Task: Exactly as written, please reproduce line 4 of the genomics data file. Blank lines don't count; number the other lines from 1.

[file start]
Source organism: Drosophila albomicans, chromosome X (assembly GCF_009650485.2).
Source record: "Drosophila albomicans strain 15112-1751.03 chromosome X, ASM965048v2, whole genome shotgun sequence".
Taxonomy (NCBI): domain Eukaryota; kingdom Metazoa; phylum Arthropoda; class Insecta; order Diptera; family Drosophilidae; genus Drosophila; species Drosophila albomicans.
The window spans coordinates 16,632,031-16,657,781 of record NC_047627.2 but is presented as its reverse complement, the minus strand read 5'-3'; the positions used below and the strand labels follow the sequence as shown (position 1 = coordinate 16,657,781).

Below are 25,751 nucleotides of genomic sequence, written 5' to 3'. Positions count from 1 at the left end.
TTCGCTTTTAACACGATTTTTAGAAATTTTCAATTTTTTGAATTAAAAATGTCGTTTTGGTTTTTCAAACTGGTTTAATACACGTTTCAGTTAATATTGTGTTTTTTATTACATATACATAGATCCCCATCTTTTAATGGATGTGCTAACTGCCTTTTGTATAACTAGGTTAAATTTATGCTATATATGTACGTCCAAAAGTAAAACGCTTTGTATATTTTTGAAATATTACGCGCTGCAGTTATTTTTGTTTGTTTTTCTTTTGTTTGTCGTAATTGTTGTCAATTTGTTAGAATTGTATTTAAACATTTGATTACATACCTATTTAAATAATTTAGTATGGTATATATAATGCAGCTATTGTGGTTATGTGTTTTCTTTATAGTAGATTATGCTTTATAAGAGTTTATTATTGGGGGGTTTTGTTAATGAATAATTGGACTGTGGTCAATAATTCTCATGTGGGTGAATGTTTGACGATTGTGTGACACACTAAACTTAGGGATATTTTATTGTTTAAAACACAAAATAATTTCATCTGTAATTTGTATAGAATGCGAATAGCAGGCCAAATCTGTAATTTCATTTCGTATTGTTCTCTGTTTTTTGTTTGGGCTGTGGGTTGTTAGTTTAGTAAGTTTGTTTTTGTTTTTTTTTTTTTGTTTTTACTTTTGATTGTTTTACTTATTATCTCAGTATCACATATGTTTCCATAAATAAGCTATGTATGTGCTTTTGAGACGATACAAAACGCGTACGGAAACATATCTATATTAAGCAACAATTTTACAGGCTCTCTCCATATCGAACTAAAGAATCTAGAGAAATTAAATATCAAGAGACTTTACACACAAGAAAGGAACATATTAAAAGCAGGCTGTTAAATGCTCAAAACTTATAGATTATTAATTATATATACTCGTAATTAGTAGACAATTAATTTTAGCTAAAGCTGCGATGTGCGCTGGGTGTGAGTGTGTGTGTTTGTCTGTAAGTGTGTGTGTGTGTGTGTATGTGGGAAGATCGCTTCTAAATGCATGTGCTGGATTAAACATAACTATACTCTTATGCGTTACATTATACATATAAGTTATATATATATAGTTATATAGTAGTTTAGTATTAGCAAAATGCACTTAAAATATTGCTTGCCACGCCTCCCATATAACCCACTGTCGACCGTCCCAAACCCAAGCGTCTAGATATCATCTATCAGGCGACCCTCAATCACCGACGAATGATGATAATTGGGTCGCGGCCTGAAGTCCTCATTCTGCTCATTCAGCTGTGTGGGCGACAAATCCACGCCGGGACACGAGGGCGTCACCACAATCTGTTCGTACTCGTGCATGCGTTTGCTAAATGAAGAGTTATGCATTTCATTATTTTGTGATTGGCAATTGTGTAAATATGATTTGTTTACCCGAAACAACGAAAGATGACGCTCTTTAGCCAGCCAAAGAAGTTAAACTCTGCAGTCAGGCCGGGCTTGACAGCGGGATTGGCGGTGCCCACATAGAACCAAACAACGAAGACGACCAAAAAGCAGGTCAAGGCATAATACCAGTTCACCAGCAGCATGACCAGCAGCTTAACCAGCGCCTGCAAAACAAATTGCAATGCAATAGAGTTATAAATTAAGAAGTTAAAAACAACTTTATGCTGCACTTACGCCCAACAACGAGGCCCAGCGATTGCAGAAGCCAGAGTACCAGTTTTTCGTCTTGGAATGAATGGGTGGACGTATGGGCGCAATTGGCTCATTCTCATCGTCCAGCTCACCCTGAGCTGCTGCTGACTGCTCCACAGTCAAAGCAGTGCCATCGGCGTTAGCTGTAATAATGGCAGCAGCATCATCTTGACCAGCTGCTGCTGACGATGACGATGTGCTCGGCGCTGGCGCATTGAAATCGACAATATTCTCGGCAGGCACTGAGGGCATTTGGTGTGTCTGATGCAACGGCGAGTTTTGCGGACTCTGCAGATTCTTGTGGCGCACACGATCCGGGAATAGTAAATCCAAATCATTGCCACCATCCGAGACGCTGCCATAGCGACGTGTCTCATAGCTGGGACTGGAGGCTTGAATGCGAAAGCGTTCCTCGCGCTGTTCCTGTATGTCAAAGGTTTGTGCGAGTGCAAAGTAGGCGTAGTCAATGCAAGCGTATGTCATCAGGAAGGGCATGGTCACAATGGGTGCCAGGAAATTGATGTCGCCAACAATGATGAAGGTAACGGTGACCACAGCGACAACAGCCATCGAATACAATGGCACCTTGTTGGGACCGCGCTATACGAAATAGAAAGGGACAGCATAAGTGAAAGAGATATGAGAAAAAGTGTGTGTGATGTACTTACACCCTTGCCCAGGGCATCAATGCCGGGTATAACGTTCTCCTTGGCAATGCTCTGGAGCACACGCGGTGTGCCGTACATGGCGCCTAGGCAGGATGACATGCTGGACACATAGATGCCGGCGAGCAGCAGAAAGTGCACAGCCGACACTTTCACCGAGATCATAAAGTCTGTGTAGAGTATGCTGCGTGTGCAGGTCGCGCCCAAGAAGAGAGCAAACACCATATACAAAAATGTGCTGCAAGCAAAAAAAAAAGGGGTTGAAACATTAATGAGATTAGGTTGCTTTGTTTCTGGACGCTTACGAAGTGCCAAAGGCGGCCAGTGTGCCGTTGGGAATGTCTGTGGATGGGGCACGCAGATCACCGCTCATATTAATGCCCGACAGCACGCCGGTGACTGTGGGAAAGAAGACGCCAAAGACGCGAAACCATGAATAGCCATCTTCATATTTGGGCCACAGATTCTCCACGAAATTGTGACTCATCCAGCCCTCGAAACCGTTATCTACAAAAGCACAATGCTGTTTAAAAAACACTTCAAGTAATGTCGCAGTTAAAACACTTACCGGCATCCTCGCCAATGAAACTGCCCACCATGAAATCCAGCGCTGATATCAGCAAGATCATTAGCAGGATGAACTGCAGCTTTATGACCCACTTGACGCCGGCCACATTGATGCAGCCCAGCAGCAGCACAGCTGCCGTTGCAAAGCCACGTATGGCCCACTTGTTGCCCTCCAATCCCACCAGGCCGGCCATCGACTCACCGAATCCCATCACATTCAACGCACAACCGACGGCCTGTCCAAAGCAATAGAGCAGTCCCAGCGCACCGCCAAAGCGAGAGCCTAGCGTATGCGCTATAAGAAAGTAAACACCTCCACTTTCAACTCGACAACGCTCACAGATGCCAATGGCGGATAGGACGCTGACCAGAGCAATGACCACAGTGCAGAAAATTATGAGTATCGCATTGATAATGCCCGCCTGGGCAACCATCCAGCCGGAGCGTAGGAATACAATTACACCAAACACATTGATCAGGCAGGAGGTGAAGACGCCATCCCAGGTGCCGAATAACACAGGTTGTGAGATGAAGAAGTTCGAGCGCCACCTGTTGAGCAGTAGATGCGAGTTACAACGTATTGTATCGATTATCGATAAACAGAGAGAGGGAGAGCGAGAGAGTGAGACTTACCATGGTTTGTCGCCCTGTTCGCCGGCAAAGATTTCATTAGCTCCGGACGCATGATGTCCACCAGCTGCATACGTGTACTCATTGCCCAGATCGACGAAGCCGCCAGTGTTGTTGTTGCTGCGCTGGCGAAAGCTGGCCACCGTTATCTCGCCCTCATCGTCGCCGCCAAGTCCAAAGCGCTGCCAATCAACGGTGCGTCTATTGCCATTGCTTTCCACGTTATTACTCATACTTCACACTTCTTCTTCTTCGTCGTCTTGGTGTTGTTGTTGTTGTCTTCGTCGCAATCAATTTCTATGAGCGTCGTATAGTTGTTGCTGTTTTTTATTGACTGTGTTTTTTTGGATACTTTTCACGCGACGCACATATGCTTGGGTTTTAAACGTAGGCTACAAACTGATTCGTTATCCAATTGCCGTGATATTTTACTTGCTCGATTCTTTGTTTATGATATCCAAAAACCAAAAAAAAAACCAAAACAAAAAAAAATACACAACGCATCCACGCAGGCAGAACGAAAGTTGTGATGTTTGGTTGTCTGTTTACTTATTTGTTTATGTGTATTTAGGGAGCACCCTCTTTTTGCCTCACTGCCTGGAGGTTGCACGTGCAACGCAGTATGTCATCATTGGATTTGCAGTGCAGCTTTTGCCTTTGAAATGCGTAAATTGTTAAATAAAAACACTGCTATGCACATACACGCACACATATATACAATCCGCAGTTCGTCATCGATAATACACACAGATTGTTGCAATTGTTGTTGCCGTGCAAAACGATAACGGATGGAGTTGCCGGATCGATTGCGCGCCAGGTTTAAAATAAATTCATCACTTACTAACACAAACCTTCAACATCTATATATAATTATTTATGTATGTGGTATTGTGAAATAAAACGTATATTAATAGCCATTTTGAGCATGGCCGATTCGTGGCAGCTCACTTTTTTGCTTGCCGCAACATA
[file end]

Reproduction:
The window spans coordinates 16,632,031-16,657,781 of record NC_047627.2 but is presented as its reverse complement, the minus strand read 5'-3'; the positions used below and the strand labels follow the sequence as shown (position 1 = coordinate 16,657,781).